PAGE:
Editing to Mislead

     I used to subscribe to The Economist, but I got tired of its single-mold sculpture of the news into a half-elitist, half-libertarian form. The controversy over the magazine’s manipulation of a picture of Obama standing by the Gulf of Mexico fits in with its overall warp of the news.
     The original Reuters photo showed Obama looking downward with two people standing next to him, their backs to the camera. The gulf lies in front of them, with an oil derrick in the distance.
     One of the two people with Obama is Charlotte Randolph, a local parish president, and she appears from the backward tilt of her head to be talking to Obama.
     The Economist edited the two other people out of the shot, leaving Obama to appear pensive and alone, staring down at the ground. That edit of that photo strongly and clearly changed the import, as clearly as altering quotes in a news story.
     I grew up with a professional photographer as a father and spent many hours in the darkroom, helping out my dad. It made me comfortable operating in the dark, for example, with nothing but a sense of touch to guide myself.
     That old alchemy of has basically died. An article called “Requiem for Print Photography” in Salon last week noted the last frames of Kodachrome rolling through a commercial lab.
     The subtle art of making a great print in the darkroom has been replaced by the harder-edged and flatter form of digital photography.
     But a photo told a story, I learned. And that is just as true in the digital age as it was in the time of the darkroom.
     The alteration by the Economist changes the story of the original photograph. What was a shot of Obama in fairly typical, thoughtful stance, listening to others, was altered to become a portrait of an isolated and downcast President, staring at the ground. The accompanying headline says, “BP vs. Obama.”
     In the resulting commentary on the Internet, the Economist’s deputy editor defended the alteration, saying, “We don’t edit photos to mislead.”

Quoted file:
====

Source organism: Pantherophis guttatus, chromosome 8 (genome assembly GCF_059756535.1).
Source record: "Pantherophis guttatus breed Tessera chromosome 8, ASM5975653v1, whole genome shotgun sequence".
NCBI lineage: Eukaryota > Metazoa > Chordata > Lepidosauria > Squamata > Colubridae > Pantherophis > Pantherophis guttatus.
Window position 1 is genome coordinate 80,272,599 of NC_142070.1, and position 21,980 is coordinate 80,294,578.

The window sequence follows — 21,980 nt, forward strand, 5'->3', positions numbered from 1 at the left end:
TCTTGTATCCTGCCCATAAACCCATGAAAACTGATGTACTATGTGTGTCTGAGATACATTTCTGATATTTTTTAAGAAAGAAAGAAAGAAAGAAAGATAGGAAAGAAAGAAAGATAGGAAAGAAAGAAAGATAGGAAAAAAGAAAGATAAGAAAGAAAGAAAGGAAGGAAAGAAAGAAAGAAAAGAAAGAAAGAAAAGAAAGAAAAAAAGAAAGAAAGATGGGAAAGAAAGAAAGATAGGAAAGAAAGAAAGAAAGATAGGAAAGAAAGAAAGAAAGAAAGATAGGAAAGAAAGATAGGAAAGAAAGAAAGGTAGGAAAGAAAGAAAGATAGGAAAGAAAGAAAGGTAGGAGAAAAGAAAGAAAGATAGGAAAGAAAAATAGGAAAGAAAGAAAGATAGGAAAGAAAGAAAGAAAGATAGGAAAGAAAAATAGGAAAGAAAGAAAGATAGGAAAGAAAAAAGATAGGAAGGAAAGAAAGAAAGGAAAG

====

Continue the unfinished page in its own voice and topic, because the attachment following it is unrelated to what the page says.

But the hack job on the photo does mislead. And to the magazine’s tattered credit, it posted comments critical of the edited photo, including one that said, “This is just blatant alteration and falsification.”
     The Economist is, in the end, soft-core right-wingerism. No one person or political persuasion has a monopoly on accuracy and the truth, which has, a bit like print photography, a range of subtle and very much human-crafted shadings.
     But the more hard-core conservative purveyors at Fox News seem to get caught most regularly in altering imagery to suit a political position.
     Most recently, a speech by USDA official Shirley Sherrod about her evolution on racial views was shamelessly edited by a right-wing blogger to make her appear as a bigot. And to the similar shame of the rest of the press, they ran with the story without looking at the context.
     Which was that her father had been murdered by a white farmer and yet she had learned to look beyond race.
     It’s a lot like cutting people out of a photo to change its story. Here, the accompanying portions of the videotaped speech were cut out, to give a false impression.
     The first one to run with the edited video was, naturally, Fox News.
     But a local CBS affiliate in New York then picked it up, as well as a pretty good newspaper, the Atlanta Journal Constitution. Before the blogosphere went crazy.
     The changes in print media also bear comparison to the changes in print photography. To make a print in the darkroom, you had to first develop negatives, transferring them in pitch black darkness, then cast that image onto a piece of photographic paper with shadings and filters, then rock the prints in a developer tray, transfer them to a fixer tray, then put them through a dryer.
     But now you take a photo and see the resulting image immediately.
     Electronic journalism has similarly reduced the level of care taken in writing a news story and shortened the time it takes to publish.
     That need for speed may give greater room for error, but it does not excuse the alteration of the record events, in any medium.
     In the wake of the Sherrod debacle, White House spokesman Robert Gibbs said it pretty well: “I think we live in a culture that things whip around, people want fast responses, we want to give fast responses, and I don’t think there’s any doubt is if we all look at this, I think one of the great lessons you take away from this is to ask all the questions first, and come to that greater understanding.”

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